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The Future Of Dentistry Is Cr*p...

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It is actually a reciprocal agrewment between several countries for dentists.

 

The MDs who want to work in urban areas simply can't if there is no funding for them. It is different for dentists whose employment is not tied to hospital resources for the most part. I.e. it isn't as simple as what you are trying to say. There are also financial incentives to work in more rural areas for MDs.

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 One of my professors from dental school joined the corporate world of dentistry and he spoke of a future where the big guys with the suits make big bucks and the working dentists get chump change. 

 

This very much reminds me of the effort by ON government. in a recent bill, to gain more control of MD, especially family MDs. Essentially instead of corporate personnels earning the big money managing DDS, it'll be bureaucrats earning big money managing MDs. Of course the government is sneaky in that they don't want MD to become employees of the government, because then they can join CUPE and have all those expensive pensions and benefits. They want an environment whereby MDs, as independent contractors, will be cannibalizing each other for the little bits of money government hands out (aka hard budget cap). For those who don't know, provincial College of Physicians has the ultimate control over number of licenses issued, so in essence MDs have very little control over the supply. MDs are also at a disadvantage because they have no control over hospital budget, and cannot bill outside of OHIP.

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I agree with your frustration, its a ton of debt for a career that may or may not give you financial security. With the influx of foreign dentists, its definitely becoming oversaturated. I like how the American system only recognizes Canadian grads as equal, making it a longer path for foreign trained dentists to get licensed but the government sees it differently. For me personally, I worked and owned in the GTA for 6 years but once I saw three clinics open up within 1 km of each other, I knew that was it. I decided that moving to the states was a better option for me at the time (the dollar was at par and I had PR status). Now, I own 4 practices and work 2 days a week, making a good income and raising the family.

I'm a little confused are you saying that the employment climate is better for dentists in the US, or was it just better at the time? I ask because from what I've heard you guys have it worse then us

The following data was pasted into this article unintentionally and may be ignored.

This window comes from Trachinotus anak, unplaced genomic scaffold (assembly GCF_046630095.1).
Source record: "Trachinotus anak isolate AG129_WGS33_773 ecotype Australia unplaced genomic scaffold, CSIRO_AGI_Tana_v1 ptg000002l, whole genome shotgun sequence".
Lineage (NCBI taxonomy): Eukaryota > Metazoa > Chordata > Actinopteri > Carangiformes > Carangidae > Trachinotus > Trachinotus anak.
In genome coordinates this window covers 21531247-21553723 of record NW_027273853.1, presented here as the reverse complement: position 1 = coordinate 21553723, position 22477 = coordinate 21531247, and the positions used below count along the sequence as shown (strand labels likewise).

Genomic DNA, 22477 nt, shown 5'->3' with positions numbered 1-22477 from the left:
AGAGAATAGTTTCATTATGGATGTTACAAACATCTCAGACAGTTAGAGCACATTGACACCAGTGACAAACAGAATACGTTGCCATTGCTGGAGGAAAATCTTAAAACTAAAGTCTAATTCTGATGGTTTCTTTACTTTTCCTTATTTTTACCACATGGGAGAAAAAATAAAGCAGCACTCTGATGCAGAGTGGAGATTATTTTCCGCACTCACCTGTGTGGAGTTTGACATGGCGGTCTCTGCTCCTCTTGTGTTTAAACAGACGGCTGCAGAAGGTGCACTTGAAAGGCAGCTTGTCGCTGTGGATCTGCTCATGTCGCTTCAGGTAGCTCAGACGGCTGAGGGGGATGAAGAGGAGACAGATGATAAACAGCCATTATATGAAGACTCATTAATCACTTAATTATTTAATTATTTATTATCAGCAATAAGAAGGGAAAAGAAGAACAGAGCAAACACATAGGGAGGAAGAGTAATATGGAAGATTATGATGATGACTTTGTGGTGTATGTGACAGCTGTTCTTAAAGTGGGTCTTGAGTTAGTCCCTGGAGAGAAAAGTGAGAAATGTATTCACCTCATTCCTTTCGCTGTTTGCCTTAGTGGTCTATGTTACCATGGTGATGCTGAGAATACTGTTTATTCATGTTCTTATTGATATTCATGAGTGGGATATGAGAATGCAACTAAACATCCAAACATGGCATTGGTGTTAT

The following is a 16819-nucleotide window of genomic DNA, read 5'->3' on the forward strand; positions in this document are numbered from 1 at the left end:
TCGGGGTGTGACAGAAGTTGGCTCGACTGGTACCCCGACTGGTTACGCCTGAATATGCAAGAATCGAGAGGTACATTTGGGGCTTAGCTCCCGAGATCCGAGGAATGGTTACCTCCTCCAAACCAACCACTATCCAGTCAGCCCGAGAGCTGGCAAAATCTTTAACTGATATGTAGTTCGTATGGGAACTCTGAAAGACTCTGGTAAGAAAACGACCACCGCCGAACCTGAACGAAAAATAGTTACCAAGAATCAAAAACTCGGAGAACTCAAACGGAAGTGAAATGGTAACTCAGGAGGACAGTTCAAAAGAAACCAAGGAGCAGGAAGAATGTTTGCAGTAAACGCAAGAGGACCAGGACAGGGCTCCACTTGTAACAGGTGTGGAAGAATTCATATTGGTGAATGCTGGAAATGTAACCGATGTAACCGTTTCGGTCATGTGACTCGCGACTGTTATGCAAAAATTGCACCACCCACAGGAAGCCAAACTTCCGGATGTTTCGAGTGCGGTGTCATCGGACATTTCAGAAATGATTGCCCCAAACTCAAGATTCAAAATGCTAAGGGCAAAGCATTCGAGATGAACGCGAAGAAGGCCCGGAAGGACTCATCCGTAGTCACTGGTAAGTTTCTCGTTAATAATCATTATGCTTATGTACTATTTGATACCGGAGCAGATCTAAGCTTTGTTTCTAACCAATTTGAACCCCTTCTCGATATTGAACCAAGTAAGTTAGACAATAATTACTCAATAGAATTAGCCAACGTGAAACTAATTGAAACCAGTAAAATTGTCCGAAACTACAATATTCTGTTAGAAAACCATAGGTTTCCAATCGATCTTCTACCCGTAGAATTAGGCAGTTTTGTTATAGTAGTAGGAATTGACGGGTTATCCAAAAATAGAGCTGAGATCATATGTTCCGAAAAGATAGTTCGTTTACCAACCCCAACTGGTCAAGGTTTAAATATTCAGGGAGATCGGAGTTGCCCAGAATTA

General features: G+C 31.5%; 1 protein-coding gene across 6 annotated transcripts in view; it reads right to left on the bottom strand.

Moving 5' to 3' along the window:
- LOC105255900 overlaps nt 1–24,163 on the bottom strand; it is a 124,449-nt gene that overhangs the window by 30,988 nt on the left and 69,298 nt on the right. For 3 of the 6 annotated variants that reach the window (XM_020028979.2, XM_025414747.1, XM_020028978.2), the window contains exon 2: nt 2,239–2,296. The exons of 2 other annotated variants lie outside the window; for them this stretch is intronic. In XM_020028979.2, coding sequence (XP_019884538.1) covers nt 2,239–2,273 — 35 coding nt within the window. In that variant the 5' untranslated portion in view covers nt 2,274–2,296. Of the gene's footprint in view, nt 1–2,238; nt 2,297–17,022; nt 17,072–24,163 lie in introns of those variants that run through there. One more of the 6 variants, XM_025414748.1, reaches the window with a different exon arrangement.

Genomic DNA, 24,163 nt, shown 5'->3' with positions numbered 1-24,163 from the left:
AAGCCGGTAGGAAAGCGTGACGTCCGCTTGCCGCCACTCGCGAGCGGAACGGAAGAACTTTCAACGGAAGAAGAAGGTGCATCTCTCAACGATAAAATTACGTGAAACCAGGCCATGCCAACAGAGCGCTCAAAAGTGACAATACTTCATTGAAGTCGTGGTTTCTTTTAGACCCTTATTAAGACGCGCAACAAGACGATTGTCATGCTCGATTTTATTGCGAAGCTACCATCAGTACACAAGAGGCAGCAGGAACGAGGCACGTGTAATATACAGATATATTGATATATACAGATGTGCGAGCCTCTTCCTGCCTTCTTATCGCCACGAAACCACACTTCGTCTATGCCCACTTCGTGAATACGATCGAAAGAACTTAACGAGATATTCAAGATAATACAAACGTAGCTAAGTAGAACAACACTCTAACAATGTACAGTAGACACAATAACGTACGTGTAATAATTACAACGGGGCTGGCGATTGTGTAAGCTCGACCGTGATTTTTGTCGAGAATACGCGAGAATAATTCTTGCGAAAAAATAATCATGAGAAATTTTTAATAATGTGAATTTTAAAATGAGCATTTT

Edit: this is what I'm referring to http://forums.studentdoctor.net/threads/do-not-go-into-dentistry-trust-me-it-is-saturated.1170539/

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I love dentistry, and even if I was not aiming for the "big bucks", I was pretty sure that I could make at least 120-130k as an associate somewhere around Montreal (with the debts, that is the amount I was aiming for to live comfortably). With all the negative things I heard on this forum about the future of dentistry, I'm feeling less and less enthusiastic about my choice, and I'm in the process of changing my career path... That's too bad.

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I love dentistry, and even if I was not aiming for the "big bucks", I was pretty sure that I could make at least 120-130k as an associate somewhere around Montreal (with the debts, that is the amount I was aiming for to live comfortably). With all the negative things I heard on this forum about the future of dentistry, I'm feeling less and less enthusiastic about my choice, and I'm in the process of changing my career path... That's too bad.

 

Me too, the competition is too much to handle. I literally just went to Rona to make a little house improvement and I peaked at the newspapers they had at the service desk and right on the front page "Free Dental teeth whitening". I can't put up with that, I'm sorry. I can't imagine the amount of money we'll have to spend to advertise our clinics in order to gain a few more patients...it's like opening a restaurant now like come on.

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I don't understand why even if there's a shortage of doctors in Canada (or so they say), how come the OMA doesn't accredit foreign dental school and allow internationally trained MD's to come practise here? Wouldn't that solve the problem? Apparently that's what the government thought when they opened that door for internationally trained dentists. 

There's no shortage anymore. A mild distribution problem, but absolutely no shortage. Its very oversaturated in many areas, particularly surgical. The jobs literally do not exist in some areas

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Me too, the competition is too much to handle. I literally just went to Rona to make a little house improvement and I peaked at the newspapers they had at the service desk and right on the front page "Free Dental teeth whitening". I can't put up with that, I'm sorry. I can't imagine the amount of money we'll have to spend to advertise our clinics in order to gain a few more patients...it's like opening a restaurant now like come on.

 

 

I understand. In my case, I was not looking to open my own practice, I wanted to be an associate. But with the amount of debt in front of me, If I end up with a salary lower than 120-130k I don't think it's worth the time and the effort. It was never a question of living the big life, or driving a BMW, I wanted to be a dentist because I truly enjoy oral health and the surgical aspect of the profession, but with all the people around saying it's going to be bad (less than 100k as a new grad, or even less than 130 as a senior associate...), It's getting hard to move forward. My girlfriend and my family live in Montreal, and I don't see myself moving 2 hours out of the city to make money.